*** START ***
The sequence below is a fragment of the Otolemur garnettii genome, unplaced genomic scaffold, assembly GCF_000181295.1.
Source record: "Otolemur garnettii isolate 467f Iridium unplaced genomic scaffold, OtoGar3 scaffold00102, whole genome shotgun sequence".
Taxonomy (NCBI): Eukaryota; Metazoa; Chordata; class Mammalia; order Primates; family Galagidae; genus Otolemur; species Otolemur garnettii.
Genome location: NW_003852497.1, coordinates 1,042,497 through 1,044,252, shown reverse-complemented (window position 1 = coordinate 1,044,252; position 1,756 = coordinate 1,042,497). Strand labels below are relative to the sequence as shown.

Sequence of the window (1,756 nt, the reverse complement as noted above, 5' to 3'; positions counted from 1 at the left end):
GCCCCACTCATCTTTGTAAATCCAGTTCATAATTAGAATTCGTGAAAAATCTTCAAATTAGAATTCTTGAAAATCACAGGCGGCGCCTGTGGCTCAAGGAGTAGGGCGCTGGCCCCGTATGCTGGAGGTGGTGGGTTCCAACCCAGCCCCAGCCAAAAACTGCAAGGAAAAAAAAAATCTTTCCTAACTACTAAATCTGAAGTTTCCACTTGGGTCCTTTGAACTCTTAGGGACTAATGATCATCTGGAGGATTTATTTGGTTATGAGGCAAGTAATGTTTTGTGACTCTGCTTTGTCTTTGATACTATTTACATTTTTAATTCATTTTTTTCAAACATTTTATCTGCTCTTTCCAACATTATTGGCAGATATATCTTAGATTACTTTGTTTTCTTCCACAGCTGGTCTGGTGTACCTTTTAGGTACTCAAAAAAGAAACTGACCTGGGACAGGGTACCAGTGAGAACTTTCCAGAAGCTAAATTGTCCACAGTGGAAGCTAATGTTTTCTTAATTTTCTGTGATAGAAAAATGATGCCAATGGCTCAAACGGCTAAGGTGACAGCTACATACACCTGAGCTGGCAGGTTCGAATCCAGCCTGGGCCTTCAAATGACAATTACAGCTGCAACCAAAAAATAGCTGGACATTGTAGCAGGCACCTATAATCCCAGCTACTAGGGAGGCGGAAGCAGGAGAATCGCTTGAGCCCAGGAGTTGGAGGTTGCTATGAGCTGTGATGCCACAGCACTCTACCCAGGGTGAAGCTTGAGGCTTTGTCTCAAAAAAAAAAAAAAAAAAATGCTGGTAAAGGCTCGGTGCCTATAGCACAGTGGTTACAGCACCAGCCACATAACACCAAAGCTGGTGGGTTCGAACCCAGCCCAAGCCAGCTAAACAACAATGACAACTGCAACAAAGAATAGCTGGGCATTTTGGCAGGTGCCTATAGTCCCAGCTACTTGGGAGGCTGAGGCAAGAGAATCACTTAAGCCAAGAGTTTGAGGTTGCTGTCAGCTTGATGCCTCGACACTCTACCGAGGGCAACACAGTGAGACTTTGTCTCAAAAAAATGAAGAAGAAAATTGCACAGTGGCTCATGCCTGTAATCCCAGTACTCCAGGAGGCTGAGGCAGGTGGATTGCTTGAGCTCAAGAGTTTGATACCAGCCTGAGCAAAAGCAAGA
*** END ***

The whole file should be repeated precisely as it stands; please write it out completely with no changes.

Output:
The sequence below is a fragment of the Otolemur garnettii genome, unplaced genomic scaffold, assembly GCF_000181295.1.
Source record: "Otolemur garnettii isolate 467f Iridium unplaced genomic scaffold, OtoGar3 scaffold00102, whole genome shotgun sequence".
Taxonomy (NCBI): Eukaryota; Metazoa; Chordata; class Mammalia; order Primates; family Galagidae; genus Otolemur; species Otolemur garnettii.
Genome location: NW_003852497.1, coordinates 1,042,497 through 1,044,252, shown reverse-complemented (window position 1 = coordinate 1,044,252; position 1,756 = coordinate 1,042,497). Strand labels below are relative to the sequence as shown.

Sequence of the window (1,756 nt, the reverse complement as noted above, 5' to 3'; positions counted from 1 at the left end):
GCCCCACTCATCTTTGTAAATCCAGTTCATAATTAGAATTCGTGAAAAATCTTCAAATTAGAATTCTTGAAAATCACAGGCGGCGCCTGTGGCTCAAGGAGTAGGGCGCTGGCCCCGTATGCTGGAGGTGGTGGGTTCCAACCCAGCCCCAGCCAAAAACTGCAAGGAAAAAAAAAATCTTTCCTAACTACTAAATCTGAAGTTTCCACTTGGGTCCTTTGAACTCTTAGGGACTAATGATCATCTGGAGGATTTATTTGGTTATGAGGCAAGTAATGTTTTGTGACTCTGCTTTGTCTTTGATACTATTTACATTTTTAATTCATTTTTTTCAAACATTTTATCTGCTCTTTCCAACATTATTGGCAGATATATCTTAGATTACTTTGTTTTCTTCCACAGCTGGTCTGGTGTACCTTTTAGGTACTCAAAAAAGAAACTGACCTGGGACAGGGTACCAGTGAGAACTTTCCAGAAGCTAAATTGTCCACAGTGGAAGCTAATGTTTTCTTAATTTTCTGTGATAGAAAAATGATGCCAATGGCTCAAACGGCTAAGGTGACAGCTACATACACCTGAGCTGGCAGGTTCGAATCCAGCCTGGGCCTTCAAATGACAATTACAGCTGCAACCAAAAAATAGCTGGACATTGTAGCAGGCACCTATAATCCCAGCTACTAGGGAGGCGGAAGCAGGAGAATCGCTTGAGCCCAGGAGTTGGAGGTTGCTATGAGCTGTGATGCCACAGCACTCTACCCAGGGTGAAGCTTGAGGCTTTGTCTCAAAAAAAAAAAAAAAAAAATGCTGGTAAAGGCTCGGTGCCTATAGCACAGTGGTTACAGCACCAGCCACATAACACCAAAGCTGGTGGGTTCGAACCCAGCCCAAGCCAGCTAAACAACAATGACAACTGCAACAAAGAATAGCTGGGCATTTTGGCAGGTGCCTATAGTCCCAGCTACTTGGGAGGCTGAGGCAAGAGAATCACTTAAGCCAAGAGTTTGAGGTTGCTGTCAGCTTGATGCCTCGACACTCTACCGAGGGCAACACAGTGAGACTTTGTCTCAAAAAAATGAAGAAGAAAATTGCACAGTGGCTCATGCCTGTAATCCCAGTACTCCAGGAGGCTGAGGCAGGTGGATTGCTTGAGCTCAAGAGTTTGATACCAGCCTGAGCAAAAGCAAGA